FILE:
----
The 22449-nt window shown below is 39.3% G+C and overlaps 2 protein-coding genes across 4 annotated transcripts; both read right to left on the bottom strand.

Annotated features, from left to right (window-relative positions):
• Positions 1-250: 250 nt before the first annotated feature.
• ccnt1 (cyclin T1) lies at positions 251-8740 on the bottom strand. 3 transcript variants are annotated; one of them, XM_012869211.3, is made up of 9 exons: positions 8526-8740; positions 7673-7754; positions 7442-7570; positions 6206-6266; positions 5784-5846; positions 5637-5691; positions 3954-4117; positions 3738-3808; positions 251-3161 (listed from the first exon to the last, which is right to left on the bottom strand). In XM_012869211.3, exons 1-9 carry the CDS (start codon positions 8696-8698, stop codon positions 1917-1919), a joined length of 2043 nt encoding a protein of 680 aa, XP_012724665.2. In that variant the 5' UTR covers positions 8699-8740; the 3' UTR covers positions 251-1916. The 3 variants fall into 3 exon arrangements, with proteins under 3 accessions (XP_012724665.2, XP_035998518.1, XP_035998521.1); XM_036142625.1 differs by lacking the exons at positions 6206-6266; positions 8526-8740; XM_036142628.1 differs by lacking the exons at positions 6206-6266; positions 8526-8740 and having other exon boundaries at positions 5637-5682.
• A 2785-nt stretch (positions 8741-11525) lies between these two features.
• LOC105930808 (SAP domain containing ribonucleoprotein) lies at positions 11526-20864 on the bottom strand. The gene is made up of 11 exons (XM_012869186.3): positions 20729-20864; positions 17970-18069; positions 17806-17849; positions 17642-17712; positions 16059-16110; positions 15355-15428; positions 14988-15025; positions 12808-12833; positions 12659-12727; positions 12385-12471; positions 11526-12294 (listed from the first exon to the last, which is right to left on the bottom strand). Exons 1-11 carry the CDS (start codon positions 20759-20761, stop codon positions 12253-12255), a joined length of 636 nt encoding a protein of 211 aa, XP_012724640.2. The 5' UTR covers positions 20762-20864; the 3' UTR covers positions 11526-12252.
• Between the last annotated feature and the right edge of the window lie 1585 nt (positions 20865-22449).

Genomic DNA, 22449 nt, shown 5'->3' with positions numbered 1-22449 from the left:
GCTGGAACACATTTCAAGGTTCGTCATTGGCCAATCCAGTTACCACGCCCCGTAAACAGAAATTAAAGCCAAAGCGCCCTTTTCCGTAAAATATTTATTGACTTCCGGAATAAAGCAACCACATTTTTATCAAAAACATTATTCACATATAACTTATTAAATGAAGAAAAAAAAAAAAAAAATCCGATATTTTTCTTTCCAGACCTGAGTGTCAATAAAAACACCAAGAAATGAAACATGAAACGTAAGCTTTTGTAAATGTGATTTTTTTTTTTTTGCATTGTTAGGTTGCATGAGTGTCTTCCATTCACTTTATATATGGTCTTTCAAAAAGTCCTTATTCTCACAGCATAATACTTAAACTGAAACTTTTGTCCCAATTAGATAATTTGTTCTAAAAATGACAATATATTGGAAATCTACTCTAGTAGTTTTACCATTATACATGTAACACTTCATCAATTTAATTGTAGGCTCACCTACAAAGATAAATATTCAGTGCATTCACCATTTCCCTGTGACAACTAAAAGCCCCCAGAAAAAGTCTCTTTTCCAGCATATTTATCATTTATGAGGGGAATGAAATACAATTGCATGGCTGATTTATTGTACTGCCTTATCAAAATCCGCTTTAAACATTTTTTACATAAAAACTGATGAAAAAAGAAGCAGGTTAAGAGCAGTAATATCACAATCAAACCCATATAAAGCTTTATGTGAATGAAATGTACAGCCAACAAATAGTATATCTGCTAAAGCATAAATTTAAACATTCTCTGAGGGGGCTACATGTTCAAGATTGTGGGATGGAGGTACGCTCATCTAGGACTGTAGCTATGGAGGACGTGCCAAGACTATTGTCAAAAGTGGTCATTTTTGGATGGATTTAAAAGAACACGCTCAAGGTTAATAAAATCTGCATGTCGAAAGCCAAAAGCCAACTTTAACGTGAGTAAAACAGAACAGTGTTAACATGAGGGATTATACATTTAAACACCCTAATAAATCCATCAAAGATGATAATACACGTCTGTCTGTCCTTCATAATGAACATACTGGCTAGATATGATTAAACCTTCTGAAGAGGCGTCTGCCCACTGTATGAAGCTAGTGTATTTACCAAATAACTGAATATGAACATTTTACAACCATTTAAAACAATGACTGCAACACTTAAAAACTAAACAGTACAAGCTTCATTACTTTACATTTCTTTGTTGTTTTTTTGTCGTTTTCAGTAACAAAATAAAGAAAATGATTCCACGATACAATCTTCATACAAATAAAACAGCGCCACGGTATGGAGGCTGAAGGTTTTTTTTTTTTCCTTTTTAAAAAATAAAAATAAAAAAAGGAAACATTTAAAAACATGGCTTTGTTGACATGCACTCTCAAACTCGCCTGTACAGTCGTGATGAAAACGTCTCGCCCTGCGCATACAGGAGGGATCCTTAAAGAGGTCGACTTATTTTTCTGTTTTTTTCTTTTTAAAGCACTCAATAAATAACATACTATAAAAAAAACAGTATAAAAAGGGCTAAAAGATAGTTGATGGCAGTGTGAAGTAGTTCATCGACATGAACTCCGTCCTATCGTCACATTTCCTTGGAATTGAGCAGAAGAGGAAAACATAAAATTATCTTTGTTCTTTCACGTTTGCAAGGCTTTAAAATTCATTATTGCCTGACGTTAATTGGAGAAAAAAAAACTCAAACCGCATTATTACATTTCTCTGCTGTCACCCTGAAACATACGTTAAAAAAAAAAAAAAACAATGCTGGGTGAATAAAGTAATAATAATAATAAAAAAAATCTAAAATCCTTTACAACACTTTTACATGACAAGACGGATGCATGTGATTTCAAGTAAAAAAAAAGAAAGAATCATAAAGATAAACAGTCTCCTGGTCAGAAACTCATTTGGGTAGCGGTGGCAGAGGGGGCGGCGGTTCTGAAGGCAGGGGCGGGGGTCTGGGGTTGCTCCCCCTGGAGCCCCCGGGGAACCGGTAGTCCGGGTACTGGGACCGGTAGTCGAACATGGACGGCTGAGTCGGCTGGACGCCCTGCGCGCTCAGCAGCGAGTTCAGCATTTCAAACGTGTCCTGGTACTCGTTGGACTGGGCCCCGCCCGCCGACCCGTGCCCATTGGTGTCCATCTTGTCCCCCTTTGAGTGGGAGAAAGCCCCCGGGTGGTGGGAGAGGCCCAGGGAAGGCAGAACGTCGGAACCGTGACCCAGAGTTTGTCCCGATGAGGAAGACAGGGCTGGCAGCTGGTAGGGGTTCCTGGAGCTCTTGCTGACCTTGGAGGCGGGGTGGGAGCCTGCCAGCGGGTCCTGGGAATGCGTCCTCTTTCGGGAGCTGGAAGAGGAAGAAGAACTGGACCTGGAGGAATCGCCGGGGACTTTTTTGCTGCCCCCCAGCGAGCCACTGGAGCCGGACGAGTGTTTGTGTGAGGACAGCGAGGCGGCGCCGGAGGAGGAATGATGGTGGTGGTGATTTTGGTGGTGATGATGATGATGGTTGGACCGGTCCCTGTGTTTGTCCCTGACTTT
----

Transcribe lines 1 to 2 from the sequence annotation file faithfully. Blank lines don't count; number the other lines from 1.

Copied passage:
The 22449-nt window shown below is 39.3% G+C and overlaps 2 protein-coding genes across 4 annotated transcripts; both read right to left on the bottom strand.

Annotated features, from left to right (window-relative positions):